Sustainable packaging initiatives aim to eliminate scenes like this in Myanmar.


The environmental pillar of sustainability is probably the first one that comes to mind when you hear the word. This approach considers how to lower the overall environmental footprint, and includes measures of impact such as eutrophication, acidification, carbon footprint, and circularity. The goal is to examine environmental impact holistically to avoid activities and products that shift environmental burden from one impact to another (for example, packaging that reduces a product’s carbon footprint but increases acidification, still leading to increased – yet different – environmental harm).

Circularity and the Circular Economy

The term “circularity” is used to describe an ideal production system in which there is no waste, as every material is kept within the system for future use. It’s all about trying to keep materials in use for as long as possible by recovering and regenerating – with the greatest level of efficiency – every piece at the end of its service life. Many manufacturers are now approaching design and production of packaging with the goal of circularity in mind.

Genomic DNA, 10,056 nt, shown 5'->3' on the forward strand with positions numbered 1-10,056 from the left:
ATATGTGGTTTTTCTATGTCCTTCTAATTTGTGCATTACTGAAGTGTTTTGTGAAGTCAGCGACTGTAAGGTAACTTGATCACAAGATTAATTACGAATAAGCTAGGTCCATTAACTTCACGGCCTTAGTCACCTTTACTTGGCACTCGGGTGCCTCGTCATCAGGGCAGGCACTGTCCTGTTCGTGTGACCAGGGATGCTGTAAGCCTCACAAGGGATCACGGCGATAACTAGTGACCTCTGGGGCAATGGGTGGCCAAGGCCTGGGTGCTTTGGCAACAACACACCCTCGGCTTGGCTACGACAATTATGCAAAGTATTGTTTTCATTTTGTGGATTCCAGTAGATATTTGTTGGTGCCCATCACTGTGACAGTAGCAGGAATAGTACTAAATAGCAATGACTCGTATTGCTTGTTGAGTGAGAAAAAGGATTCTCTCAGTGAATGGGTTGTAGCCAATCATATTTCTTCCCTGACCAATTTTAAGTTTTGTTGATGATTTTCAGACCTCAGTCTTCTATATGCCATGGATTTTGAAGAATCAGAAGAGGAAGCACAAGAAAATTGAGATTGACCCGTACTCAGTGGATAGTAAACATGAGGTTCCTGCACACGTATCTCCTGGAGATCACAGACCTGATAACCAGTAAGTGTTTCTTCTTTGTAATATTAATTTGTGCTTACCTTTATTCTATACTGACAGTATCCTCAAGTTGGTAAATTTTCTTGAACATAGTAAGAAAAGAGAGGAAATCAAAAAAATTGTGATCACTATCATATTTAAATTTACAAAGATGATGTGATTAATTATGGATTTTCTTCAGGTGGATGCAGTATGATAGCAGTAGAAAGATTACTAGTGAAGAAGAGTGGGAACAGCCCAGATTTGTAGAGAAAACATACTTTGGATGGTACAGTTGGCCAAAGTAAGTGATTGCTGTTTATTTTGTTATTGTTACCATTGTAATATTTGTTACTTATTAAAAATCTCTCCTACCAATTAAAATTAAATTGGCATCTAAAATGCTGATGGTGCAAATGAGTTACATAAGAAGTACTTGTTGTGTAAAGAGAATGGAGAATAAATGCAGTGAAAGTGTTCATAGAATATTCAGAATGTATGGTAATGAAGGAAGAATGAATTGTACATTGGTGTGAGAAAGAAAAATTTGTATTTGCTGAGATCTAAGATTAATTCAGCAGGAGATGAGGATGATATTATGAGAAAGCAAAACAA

How to Achieve Sustainability

Achieving 100% sustainability is more easily said than done.

Perfect circularity is a long way away, if it is feasible at all. However, it is still worthwhile to keep this goal in mind when designing and manufacturing packaging. Considering usability of the materials you use within each phase of the circular economy will ultimately result in a product better suited to be recycled and reused

Circular Sustainable Economy


Many of the factors that determine how sustainable a piece of packaging is – and particularly how reusable it is – come about during the design phase. When designing a package, it is important to consider how the consumer is likely to interact with it from purchase to opening to disposal.

Is there a way that the packaging can be designed such that it is not torn apart when opened, and can be reused after the package is open? If you are designing packaging with recyclability in mind, make sure that it is packaging that is easy to work with, and easy to recycle.